“Walk on Water” Highlights ESPN’s 2017 College Football Music Slate
After lighting up stages across North America and around the world this summer on a sold out tour and teasing eager fans about upcoming music releases, Thirty Seconds To Mars has release a new song for the first time in four years. Available globally at 8 am EDT on all digital retail and streaming sites, “Walk On Water” marks the first single from the multi-platinum selling band’s highly anticipated forthcoming fifth studio album. The song will debut on alternative radio stations at 8 am EDT as well as have an ‘all day premiere’ with iHeart Radio.
Next week, “Walk On Water” will have its world television debut in a can’t-miss performance on this year’s MTV VMAs on August 27th. The song features a sweeping chorus as a call to arms that embodies the spirit of elite athletes, which made it a natural fit for the band, and in collaboration with ESPN, to use “Walk On Water” on ESPN’s college football programming for the 2017 season. The band’s latest single is slated to be used across a variety of shows, promotions and games on ESPN’s college football platforms—television and digital.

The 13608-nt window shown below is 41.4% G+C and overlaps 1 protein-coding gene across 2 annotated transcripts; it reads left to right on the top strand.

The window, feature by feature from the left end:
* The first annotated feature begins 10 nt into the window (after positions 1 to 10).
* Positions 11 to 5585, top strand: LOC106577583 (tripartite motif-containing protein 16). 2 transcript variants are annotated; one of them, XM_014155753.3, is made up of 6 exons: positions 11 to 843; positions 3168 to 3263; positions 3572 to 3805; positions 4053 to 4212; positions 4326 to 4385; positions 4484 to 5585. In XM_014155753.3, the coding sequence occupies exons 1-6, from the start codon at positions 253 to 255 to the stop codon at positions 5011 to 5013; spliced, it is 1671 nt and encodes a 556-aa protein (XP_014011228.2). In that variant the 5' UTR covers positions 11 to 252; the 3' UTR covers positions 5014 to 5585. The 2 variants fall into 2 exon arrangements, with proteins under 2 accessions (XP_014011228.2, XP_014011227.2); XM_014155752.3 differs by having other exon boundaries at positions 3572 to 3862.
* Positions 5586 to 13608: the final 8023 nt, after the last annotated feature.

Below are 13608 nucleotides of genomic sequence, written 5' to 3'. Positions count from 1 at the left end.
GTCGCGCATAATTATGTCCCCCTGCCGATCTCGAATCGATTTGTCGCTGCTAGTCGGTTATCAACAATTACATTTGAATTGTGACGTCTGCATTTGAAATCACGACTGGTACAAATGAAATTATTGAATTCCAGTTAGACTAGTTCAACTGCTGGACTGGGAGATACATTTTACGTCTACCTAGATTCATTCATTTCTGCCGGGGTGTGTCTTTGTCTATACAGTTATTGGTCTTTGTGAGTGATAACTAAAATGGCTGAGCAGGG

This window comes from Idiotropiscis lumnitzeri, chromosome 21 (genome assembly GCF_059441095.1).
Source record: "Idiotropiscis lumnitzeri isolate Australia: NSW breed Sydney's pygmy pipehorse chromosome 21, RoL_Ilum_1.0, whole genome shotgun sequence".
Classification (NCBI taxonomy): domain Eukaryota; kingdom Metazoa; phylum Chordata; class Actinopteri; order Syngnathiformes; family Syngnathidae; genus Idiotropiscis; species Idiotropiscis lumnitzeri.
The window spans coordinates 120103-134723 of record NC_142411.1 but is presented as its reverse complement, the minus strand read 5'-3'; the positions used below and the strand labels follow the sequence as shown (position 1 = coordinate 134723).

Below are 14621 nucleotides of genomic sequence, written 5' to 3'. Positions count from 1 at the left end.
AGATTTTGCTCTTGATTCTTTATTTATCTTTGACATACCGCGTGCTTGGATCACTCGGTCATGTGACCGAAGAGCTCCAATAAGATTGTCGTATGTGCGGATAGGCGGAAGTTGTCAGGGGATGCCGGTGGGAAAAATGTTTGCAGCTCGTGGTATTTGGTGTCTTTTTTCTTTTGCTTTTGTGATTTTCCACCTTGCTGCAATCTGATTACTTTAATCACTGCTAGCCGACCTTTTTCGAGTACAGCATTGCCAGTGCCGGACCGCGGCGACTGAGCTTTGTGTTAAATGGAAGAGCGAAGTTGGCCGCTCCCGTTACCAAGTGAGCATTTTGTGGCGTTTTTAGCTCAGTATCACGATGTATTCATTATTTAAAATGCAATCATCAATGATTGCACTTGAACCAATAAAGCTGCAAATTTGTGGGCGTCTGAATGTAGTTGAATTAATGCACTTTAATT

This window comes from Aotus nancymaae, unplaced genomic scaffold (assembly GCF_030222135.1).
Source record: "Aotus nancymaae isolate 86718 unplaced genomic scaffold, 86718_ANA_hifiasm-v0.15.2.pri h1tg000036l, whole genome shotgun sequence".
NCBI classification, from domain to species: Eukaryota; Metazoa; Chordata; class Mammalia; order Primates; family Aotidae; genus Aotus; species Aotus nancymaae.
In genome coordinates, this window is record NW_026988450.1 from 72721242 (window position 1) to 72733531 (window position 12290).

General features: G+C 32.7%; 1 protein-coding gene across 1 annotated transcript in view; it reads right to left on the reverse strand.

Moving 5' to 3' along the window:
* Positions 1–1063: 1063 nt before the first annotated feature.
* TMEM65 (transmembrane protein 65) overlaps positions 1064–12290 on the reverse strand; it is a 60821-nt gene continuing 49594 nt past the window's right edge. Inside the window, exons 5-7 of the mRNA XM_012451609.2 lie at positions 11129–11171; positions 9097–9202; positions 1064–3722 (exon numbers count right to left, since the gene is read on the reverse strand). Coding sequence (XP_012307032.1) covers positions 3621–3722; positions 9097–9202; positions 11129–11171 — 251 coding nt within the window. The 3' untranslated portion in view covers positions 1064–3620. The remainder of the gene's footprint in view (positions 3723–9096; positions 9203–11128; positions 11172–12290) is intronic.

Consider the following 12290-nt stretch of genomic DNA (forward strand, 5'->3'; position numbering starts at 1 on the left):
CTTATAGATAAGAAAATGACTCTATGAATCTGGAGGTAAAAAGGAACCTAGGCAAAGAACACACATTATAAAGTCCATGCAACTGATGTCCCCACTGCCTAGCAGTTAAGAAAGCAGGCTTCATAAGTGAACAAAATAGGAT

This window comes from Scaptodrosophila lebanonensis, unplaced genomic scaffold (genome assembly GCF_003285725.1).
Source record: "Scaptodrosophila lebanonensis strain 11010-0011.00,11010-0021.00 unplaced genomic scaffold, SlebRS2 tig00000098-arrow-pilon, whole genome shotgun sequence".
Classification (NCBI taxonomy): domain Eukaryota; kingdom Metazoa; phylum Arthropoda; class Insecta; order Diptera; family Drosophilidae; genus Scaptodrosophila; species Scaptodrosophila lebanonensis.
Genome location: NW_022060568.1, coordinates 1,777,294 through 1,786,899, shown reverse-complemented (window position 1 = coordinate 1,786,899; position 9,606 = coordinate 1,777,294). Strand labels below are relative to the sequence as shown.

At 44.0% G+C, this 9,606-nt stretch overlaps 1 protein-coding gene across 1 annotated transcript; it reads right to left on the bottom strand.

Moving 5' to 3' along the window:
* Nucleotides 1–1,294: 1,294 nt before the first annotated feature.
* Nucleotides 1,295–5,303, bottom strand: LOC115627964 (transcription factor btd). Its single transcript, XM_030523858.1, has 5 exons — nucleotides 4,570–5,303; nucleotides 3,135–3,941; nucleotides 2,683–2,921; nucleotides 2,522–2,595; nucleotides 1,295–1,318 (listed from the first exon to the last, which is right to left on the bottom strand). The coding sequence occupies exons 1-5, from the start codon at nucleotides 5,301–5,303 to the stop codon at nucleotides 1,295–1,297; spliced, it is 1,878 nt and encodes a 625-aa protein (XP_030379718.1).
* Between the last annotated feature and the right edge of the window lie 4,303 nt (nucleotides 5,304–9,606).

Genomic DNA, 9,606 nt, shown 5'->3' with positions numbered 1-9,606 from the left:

Jared Leto first hinted at new music in a dramatic teaser video unveiled on his Instagram in June. The band then confirmed the new single in August with another video. The record, set for release on Interscope Records, follows the band’s 2013 studio album Love Lust Faith + Dreams, which debuted inside the Top 10 on Billboard’s Top 200 chart.
“WALK ON WATER is a song for all of us. It’s a song about freedom, about persistence, about change and about fighting for what you believe in,” Leto states. “It is a call to arms but also full of all the optimism and hope that is such an integral part of the American Dream.”
Author: Buddy Iahn
Buddy Iahn founded The Music Universe when he decided to juxtapose his love of web design and music. As a lifelong drummer, he decided to take a hiatus from playing music to report it. The website began as a fun project in 2013 to one of the top independent news sites.